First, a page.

When I’m in my bed, I’m happy. It’s my favourite place for a morning cup of coffee, an afternoon dog snuggle, or to curl up with a good book before sleep. And since my job is to help people relax and fall asleep (I am the creator of the podcast and book Nothing Much Happens, Cozy and Calming Stories to Soothe your Mind and Help you Sleep) I think a lot about how to make bedtime into the best time.
I started writing and sharing my stories when I realised I had a superpower that most people don’t. I can sleep. And, not to brag (well maybe a little brag) I can return to sleep if I wake in the middle of the night, usually within a minute or so. I developed this superpower when I was little, maybe four years old or so, by telling myself a bedtime story after I’d been tucked in. I’d find someplace cosy and soft to rest my mind, and I’d drift right off. In the decades since I’ve never stopped telling myself stories and they have become a consistent and enjoyable source of self-care. Now I share them with folks all over the world who tell me that they are sleeping better than they have in years!
While finding a way to calm and focus your mind before bed is high on my list of recommendations for good sleep, I’ve got a few others.
Create a routine…that you enjoy.
You’ve probably heard this advice before, but I really want to emphasise that you make it into something you look forward to, both because you’ll be more likely to stick to the habit and because you deserve to feel good. (YOU DO. This is not up for debate.) My routine starts with skin care. I take five minutes or so to wash my face and use my favourite serums and creams.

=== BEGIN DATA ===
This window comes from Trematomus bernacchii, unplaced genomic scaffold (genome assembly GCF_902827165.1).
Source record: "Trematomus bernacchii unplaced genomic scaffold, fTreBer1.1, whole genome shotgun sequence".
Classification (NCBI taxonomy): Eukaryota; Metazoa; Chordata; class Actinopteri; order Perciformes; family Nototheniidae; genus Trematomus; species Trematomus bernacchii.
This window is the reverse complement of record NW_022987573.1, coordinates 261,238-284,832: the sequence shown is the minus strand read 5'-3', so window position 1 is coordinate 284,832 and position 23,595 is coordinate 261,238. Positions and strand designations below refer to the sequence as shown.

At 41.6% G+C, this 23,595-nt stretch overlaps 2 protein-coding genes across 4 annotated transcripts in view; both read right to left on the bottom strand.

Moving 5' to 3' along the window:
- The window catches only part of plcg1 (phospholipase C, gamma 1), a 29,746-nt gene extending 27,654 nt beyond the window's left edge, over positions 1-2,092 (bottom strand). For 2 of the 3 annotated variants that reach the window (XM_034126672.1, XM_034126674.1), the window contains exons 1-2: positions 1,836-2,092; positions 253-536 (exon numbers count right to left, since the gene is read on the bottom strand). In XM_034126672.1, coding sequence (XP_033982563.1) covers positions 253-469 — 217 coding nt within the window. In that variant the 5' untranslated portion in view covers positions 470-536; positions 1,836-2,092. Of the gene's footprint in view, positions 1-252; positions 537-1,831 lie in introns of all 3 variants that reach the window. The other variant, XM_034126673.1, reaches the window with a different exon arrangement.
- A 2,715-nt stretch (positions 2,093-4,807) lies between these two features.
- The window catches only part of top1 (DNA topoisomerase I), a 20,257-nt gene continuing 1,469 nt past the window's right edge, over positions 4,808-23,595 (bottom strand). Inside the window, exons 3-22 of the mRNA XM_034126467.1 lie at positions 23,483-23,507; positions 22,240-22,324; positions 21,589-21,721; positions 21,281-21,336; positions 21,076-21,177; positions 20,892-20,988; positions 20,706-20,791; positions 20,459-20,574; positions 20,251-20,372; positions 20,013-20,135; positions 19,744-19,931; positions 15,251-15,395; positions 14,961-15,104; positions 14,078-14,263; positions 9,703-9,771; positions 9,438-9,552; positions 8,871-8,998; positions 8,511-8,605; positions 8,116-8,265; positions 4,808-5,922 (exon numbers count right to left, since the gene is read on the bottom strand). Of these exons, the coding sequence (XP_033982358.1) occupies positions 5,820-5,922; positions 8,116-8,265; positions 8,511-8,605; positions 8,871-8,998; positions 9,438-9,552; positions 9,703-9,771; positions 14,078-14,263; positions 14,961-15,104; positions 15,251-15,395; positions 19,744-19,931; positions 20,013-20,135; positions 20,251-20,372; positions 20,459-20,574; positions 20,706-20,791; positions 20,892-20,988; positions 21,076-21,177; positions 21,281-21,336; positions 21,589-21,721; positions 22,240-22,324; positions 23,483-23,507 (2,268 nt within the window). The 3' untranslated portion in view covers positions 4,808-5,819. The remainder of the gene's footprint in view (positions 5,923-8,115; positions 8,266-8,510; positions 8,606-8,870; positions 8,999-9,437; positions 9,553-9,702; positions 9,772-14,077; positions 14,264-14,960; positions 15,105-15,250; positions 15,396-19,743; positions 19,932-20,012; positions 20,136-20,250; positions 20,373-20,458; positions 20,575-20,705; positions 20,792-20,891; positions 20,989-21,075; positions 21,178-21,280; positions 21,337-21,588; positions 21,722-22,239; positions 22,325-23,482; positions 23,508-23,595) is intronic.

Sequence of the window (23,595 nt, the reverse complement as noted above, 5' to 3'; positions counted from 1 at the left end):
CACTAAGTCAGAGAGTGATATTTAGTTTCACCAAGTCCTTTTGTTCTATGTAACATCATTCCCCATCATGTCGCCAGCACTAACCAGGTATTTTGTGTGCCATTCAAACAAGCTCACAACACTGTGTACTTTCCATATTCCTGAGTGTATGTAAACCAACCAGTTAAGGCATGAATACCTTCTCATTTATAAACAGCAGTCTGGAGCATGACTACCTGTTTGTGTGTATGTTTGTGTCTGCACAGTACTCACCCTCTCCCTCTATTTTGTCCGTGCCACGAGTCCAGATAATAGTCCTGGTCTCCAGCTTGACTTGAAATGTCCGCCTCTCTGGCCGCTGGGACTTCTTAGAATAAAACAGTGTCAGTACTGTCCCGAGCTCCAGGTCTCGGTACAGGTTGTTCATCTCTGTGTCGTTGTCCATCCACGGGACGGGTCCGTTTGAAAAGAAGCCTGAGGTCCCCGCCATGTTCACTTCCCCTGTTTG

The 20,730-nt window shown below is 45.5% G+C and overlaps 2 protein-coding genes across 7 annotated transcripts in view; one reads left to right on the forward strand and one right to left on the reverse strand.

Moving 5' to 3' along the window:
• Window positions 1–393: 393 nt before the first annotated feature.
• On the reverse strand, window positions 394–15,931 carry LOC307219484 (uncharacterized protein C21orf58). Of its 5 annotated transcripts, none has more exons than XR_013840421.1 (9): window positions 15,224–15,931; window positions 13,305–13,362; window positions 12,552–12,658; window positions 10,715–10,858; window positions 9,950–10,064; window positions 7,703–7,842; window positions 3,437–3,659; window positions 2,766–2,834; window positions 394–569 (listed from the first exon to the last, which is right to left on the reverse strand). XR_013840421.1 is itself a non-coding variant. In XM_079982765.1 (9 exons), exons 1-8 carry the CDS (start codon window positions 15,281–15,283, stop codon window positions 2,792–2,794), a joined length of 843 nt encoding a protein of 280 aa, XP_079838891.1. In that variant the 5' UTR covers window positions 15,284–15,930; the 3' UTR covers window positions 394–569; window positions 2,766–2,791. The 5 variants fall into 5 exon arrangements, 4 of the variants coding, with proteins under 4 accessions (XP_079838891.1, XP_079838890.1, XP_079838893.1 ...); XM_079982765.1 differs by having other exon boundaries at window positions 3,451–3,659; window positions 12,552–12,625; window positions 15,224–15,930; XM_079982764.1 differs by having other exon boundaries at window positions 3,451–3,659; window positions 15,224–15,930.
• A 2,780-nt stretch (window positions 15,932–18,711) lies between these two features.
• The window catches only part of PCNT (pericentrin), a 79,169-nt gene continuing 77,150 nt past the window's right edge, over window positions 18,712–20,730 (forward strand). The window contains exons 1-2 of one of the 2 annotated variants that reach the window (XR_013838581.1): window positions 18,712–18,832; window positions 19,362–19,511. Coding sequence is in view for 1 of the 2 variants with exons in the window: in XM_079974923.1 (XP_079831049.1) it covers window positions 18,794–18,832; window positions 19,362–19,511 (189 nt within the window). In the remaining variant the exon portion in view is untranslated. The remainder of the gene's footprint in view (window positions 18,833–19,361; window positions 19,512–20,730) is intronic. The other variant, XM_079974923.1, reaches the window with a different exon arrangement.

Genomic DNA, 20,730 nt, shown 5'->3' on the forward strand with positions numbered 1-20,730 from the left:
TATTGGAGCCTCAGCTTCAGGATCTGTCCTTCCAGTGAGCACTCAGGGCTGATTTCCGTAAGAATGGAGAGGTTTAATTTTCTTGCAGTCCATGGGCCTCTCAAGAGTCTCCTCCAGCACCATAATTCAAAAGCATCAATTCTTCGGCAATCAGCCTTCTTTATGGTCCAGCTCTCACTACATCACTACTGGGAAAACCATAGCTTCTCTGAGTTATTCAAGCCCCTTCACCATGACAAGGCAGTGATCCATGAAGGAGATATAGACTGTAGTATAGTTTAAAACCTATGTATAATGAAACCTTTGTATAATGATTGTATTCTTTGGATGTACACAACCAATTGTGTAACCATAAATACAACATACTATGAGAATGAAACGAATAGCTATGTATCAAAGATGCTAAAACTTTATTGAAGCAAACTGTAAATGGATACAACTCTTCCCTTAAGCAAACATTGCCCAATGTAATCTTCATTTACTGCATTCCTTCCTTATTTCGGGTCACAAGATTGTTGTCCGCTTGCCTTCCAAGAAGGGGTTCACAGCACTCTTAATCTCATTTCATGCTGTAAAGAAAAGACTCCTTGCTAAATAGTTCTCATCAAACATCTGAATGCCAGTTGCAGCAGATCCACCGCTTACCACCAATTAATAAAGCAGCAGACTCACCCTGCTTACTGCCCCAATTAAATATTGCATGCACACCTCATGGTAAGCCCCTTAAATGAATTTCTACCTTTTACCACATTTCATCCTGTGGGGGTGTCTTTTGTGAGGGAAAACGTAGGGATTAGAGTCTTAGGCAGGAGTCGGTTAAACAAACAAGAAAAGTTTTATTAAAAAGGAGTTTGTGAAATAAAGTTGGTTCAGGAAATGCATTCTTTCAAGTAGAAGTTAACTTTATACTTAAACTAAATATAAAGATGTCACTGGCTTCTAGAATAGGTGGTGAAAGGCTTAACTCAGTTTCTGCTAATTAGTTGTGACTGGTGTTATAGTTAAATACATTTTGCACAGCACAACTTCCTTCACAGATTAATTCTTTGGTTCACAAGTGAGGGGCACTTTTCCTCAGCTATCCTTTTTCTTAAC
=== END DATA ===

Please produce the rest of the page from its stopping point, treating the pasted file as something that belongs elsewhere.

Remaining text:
Then I set up my sleep space, I spray my pillows and sheets with Sleep Better Pillow Mist from Tisserand’s Sleep Better Discovery Kit. I also use their Sleep Better Roller Ball on my pulse points, and as I pull my covers up I take a few deep breaths (in through the nose, out through the mouth). The scent of jasmine, sandalwood and lavender is so soothing, I immediately feel myself relax. If I don’t quite feel sleepy yet, I reach for my book. (A real one that does not involve a screen.)
On nights when it feels like your brain is just too busy to come to a smooth stop, grab a journal and pen and set a timer for five minutes. Just start writing any and everything that rolls through your mind. It doesn’t have to make sense, don’t edit it. Just let it out. A lot of the thoughts that dog us at the end of the day are just leftover static. When the timer beeps, draw a line under your download and if there is anything you legitimately need to stay on top of for tomorrow write it down in a clear list. Now that it exists on paper, you don’t have to hold it in your head.
Give your brain a job to do.
Once the light is off and the comforter is pulled up over your shoulder, give your mind some direction. Left to its own devices it can wander and race all night. The job could be noticing your breath as it moves in and out or thinking through the details of a favourite memory, it doesn’t have to be anything complex. Doing this shifts you out of default mode (this is particularly useful for that 3:17 AM wake up) and even counting backwards from ten will do it.
Building these habits takes a bit of time, so be patient and gentle with yourself along the way, and soon you’ll be getting more and better sleep; waking up refreshed and ready for a better day. Sweet dreams.
Written by Kathryn Nicolai,
The creator of the podcast and book Nothing Much Happens, Cozy and Calming Stories to Soothe your Mind and Help you Sleep. (photo credit: Megan Elise Crimmins)